A brouhaha has erupted today regarding comments made by Tom Holladay who is a teaching pastor at Saddleback Church. He says that biblical grounds only exist for abandonment and a physical affair. He said in an audio comment on Saddleback’s website that:
“I wish there were a third in Scripture having been involved as a pastor with situations of abuse,” Holladay said in an audio clip posted on Saddleback Church’s Web site. “There is something in me that wishes there were a Bible verse that says, ‘If they abuse you in this-and-such kind of way, then you have a right to leave them.’”
He says that you shouldn’t have to put up with abuse. In cases of abuse he recommends separation and counseling while the couple tries to mend their marriage.
Danni Moss, who is an abuse survivor and a Baptist blogger fired back:
“expresses a distinct lack of understanding about the nature, heart, and spiritual roots of abuse. I think he believes he is doing right and doesn’t realize his ignorance or how much he is hurting people, so this is offered without personal judgment. But I also believe categorically that it is dangerous.”
HT: World Magazine
I had a chance to preach on this topic not that long ago. I want to look at what Jesus had to say on this subject.
“It was also said, ‘Whoever divorces his wife, let him give her a certificate of divorce.’ But I say to you that everyone who divorces his wife, except on the ground of sexual immorality, makes her commit adultery. And whoever marries a divorced woman commits adultery,” (Matthew 5:31-32, ESV).
“Have you not read that he who created them from the beginning made them male and female, and said, ‘Therefore a man shall leave his father and his mother and hold fast to his wife, and the two shall become one flesh’? So they are no longer two but one flesh. What therefore God has joined together, let not man separate.” They said to him, “Why then did Moses command one to give a certificate of divorce and to send her away?” He said to them, “Because of your hardness of heart Moses allowed you to divorce your wives, but from the beginning it was not so. And I say to you: whoever divorces his wife, except for sexual immorality, and marries another, commits adultery,” (Matthew 19:4-9, ESV).
A couple of quick observations.
1. There are no biblical grounds for divorce. People have approached this completely wrong. There isn’t some smoking gun issue or event that occurs in a marriage that mandates that you divorce your spouse. God makes it very clear in Malachi that He hates divorce, (Malachi 2:16). In Matthew 19, the Pharisees asked, “why then did Moses command?” He didn’t command. Jesus said that he allowed it because of the hardness of their heart, but God’s desire is for reconciliation.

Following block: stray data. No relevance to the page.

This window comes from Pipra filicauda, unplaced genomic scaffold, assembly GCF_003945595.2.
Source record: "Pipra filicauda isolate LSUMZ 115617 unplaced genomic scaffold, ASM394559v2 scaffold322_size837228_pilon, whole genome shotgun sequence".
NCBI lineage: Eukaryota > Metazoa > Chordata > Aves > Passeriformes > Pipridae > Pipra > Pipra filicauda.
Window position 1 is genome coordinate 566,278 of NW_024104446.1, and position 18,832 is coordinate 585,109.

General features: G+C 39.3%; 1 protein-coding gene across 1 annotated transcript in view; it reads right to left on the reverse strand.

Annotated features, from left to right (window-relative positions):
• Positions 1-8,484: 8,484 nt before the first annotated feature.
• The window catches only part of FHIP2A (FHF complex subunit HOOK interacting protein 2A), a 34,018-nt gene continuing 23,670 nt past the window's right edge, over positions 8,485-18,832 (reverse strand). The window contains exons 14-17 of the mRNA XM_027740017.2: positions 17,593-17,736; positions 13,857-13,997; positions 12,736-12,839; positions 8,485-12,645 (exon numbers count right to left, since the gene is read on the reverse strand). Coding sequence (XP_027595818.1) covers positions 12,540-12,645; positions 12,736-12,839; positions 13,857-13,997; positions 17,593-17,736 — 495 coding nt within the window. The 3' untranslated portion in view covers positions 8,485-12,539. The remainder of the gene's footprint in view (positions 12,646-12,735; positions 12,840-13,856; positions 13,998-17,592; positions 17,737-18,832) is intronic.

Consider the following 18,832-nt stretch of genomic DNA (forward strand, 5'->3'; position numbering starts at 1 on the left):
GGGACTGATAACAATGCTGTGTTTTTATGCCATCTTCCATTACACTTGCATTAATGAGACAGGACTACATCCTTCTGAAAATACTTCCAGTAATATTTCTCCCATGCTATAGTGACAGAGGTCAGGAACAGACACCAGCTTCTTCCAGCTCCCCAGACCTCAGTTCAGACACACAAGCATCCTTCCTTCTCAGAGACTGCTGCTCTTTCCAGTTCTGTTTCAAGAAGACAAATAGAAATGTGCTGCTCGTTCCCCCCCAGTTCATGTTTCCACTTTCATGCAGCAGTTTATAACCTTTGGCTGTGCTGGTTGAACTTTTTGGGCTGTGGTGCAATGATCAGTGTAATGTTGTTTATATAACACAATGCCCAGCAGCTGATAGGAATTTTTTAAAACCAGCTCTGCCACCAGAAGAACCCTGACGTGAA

2. Matthew 7 and 19, as well as Paul’s teaching in 1 Corinthians 7:10-16 (which by the way is abandonment by an unbelieving spouse, so Holladay is making that too broad). The instruction isn’t so much on divorce as it is remarriage. When is remarriage permitted? Much of the problem when people seek a divorce is that they don’t think through the covenant that they made with one another. You want to divorce? You can legally I suppose, but in God’s eyes you are still married unless one breaks the covenant (adultery) in which case remarriage after divorce is permitted. Otherwise you are guilty of adultery. Far too often people divorce, remarry quickly, only then to divorce again.
So what could be said is that if you divorce your husband due to physical abuse, you can do that, but don’t think that you are free to remarry. Some would argue then if the ex-spouse gets remarried and thus commits adultery then the person could since reconciliation is no longer possible. I can see the validity in that argument, but I wouldn’t buy it in every case.
Regardless, the overall point is this – are there Biblical grounds for divorce? No, God allows it due to our hard-heartedness, but desires reconciliation and for us to honor the marriage covenant we entered into with our spouse.
What do you think?
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